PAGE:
Arraignments on Two More Defendants Continued in Davis Stabbing

KetMoReeby Antoinnette Borbon

Five suspects facing murder charges with criminal street gang enhancements have made their first appearance in court.

Carlos Biviescas, Martyn Alex Contreras, Anthony Daniel Rivera, Zackary Thomas Sandeno and Victor Manuel Vergara have been charged with murder, along with gang-related enhancements.

Yolo County District Attorney’s Office filed a two-part amended complaint, emphasizing that the crime was of a criminal street gang nature.

Both Anthony Rivera and Carlos Biviescas have requested a continuance to retain private counsel.

They stood small in stature, one at a time, as the judge read the charges against them.

Biviescas answered, “Yes, your honor, I understand and I am currently looking for counsel. Rivera repeated the same, as he responded to the judge.

The family of those two defendants were present.

Witnesses say a fight broke out in KetMoRee Thai Restaurant & Bar at about 1:30 AM on Saturday, September 19.

A Hacienda Heights man, Peter Gonzales, 23, died of a fatal stab wound. He was taken to the UCD Medical Center where he was pronounced dead, according to UCD employee alert emails.

Mr. Gonzales was in Davis to attend his sister’s wedding.

Davis Police, along with help from YONET (Yolo Narcotic Enforcement Team) and the Yolo County Gang Task Force, are actively searching for the sixth suspect, Joseph Gregory Sandeno, who remains at large.

Many in the Davis community still in shock over the death of Gonzales.

“It used to be a calm, safe place to raise your kids, to live but I’m not so sure anymore,” stated a downtown resident.


About The Author

The Vanguard Court Watch operates in Yolo, Sacramento and Sacramento Counties with a mission to monitor and report on court cases. Anyone interested in interning at the Courthouse or volunteering to monitor cases should contact the Vanguard at info(at)davisvanguard(dot)org - please email info(at)davisvanguard(dot)org if you find inaccuracies in this report.

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  1. TrueBlueDevil

    This sad case seems to brilliantly show how the soft-on-crime crowd has done us no favors.

    Homicide suspects no stranger to crime, court records show

    The Davis Enterprise is a few days behind the Vanguard crowdsourcing efforts, which revealed the criminal backgrounds of these men.

    “Biviescas’ background shows two prior prison terms — one from a 2011 conviction for assault with a deadly weapon, stemming from an incident in which he and a co-defendant attacked two other men with cinderblocks, court records show.”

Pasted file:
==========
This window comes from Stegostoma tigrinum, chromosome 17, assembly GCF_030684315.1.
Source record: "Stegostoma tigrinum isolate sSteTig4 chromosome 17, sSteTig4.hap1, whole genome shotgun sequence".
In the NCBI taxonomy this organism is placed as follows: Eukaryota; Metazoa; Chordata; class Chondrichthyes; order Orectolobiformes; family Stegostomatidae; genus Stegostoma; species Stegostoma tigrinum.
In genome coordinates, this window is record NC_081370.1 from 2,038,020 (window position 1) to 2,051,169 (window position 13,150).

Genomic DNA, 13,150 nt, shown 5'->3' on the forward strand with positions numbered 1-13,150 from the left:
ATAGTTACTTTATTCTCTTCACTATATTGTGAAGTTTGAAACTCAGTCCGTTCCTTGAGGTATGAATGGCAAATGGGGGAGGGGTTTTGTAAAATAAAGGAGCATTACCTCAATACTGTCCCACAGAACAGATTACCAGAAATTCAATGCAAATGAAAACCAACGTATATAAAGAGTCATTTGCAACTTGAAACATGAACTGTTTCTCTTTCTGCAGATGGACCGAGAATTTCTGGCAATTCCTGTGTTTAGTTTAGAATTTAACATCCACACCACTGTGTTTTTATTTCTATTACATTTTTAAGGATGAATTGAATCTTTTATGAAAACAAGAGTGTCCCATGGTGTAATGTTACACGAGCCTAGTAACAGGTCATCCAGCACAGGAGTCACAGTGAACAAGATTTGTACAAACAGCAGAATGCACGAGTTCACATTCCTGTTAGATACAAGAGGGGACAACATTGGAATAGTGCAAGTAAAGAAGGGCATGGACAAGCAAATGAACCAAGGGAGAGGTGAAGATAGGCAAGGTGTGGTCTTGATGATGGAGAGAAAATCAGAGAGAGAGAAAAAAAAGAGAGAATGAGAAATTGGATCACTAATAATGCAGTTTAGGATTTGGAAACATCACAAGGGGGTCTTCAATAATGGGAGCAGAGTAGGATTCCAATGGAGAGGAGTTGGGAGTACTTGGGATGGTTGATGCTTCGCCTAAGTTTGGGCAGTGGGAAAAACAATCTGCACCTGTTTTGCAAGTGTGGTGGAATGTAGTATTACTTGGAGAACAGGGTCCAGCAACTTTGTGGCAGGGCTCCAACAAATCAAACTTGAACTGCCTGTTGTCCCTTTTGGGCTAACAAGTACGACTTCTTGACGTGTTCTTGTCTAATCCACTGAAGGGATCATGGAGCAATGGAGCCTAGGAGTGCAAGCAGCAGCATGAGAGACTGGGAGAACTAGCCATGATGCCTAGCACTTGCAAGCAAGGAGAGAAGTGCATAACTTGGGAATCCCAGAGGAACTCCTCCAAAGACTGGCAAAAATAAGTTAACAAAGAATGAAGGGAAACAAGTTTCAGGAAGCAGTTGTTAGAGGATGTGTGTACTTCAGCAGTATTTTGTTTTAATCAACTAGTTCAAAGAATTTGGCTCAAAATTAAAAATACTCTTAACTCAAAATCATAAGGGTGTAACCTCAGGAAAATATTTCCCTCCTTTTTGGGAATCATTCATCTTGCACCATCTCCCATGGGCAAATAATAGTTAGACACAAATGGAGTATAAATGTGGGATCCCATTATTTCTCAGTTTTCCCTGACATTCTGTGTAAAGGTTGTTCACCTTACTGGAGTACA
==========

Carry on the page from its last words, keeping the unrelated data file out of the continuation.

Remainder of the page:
“By 2013, he was back in court, his release under California’s AB 109 prison realignment measure revoked for apparent noncompliance with his probation terms…. “

    Rivera faced attempted murder and assault charges in connection with a 2008 incident in which he and another man attacked a third person with a knife, according to his court file. He later pleaded no contest to a felony assault charge and received five years of probation, the terms of which called for him to avoid any gang associations….”  ***Five years probation for attempted murder??***

    Zachary Sandeno: “In late 2012, he was arrested on suspicion of vandalism and battery on a peace officer with a gang enhancement in connection with separate incidents …”

    “Sandeno later received probation for the officer battery, as well as for a 2014 DUI and resisting-arrest case in which his younger brother Joseph Sandeno also was involved, court records show.”

    1. Davis Progressive

      how does this reflect a soft on crime approach?  the individual was convicted of a crime that was not covered under either of the two reforms ab 109 or prop 47.  how is this an ab 109 case which precludes split sentencing for violent crimes?  there is information missing here.

      “Five years probation for attempted murder?”  no.  it was not five years probation for attempted murder.  attempted murder would have been a life sentence.  obviously the da in that county did not believe they could convict on those charges.  why would a da do that?  probably because they overcharged the case to begin with and didn’t believe they could get a conviction on attempted murder.

      you really don’t understand the legal system and how it works.  and you’re cherry-picking information that doesn’t give you details.

    2. Anon